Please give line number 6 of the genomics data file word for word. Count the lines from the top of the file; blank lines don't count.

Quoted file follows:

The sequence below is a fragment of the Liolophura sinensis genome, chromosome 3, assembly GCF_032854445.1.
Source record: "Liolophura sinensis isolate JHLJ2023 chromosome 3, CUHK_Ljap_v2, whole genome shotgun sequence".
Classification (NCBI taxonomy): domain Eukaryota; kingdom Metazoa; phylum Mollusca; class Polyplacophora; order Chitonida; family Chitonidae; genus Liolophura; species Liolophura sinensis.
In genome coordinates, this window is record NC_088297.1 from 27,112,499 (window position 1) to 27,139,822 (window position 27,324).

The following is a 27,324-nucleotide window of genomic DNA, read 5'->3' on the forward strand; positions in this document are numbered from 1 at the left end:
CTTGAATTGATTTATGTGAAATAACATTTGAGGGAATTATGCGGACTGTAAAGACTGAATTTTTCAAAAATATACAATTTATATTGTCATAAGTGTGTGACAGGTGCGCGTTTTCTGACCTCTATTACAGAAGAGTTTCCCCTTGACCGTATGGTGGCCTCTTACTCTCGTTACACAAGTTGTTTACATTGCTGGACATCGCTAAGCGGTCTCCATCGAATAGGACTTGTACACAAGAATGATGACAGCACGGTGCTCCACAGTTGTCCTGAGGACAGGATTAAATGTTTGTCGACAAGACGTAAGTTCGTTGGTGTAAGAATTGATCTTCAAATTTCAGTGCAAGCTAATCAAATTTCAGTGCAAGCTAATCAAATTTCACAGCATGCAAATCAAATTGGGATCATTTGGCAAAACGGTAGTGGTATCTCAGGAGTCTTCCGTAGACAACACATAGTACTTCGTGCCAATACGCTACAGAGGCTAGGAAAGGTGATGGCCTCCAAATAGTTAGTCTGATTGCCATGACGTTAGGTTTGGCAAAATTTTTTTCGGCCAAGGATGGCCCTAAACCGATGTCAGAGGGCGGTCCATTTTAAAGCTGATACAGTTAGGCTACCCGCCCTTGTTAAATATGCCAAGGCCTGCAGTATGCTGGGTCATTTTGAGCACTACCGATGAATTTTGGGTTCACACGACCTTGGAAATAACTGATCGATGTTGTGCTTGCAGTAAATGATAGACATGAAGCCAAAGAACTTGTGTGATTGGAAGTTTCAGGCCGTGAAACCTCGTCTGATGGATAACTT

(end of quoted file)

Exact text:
CTTGAATTGATTTATGTGAAATAACATTTGAGGGAATTATGCGGACTGTAAAGACTGAATTTTTCAAAAATATACAATTTATATTGTCATAAGTGTGTGACAGGTGCGCGTTTTCTGACCTCTATTACAGAAGAGTTTCCCCTTGACCGTATGGTGGCCTCTTACTCTCGTTACACAAGTTGTTTACATTGCTGGACATCGCTAAGCGGTCTCCATCGAATAGGACTTGTACACAAGAATGATGACAGCACGGTGCTCCACAGTTGTCCTGAGGACAGGATTAAATGTTTGTCGACAAGACGTAAGTTCGTTGGTGTAAGAATTGATCTTCAAATTTCAGTGCAAGCTAATCAAATTTCAGTGCAAGCTAATCAAATTTCACAGCATGCAAATCAAATTGGGATCATTTGGCAAAACGGTAGTGGTATCTCAGGAGTCTTCCGTAGACAACACATAGTACTTCGTGCCAATACGCTACAGAGGCTAGGAAAGGTGATGGCCTCCAAATAGTTAGTCTGATTGCCATGACGTTAGGTTTGGCAAAATTTTTTTCGGCCAAGGATGGCCCTAAACCGATGTCAGAGGGCGGTCCATTTTAAAGCTGATACAGTTAGGCTACCCGCCCTTGTTAAATATGCCAAGGCCTGCAGTATGCTGGGTCATTTTGAGCACTACCGATGAATTTTGGGTTCACACGACCTTGGAAATAACTGATCGATGTTGTGCTTGCAGTAAATGATAGACATGAAGCCAAAGAACTTGTGTGATTGGAAGTTTCAGGCCGTGAAACCTCGTCTGATGGATAACTT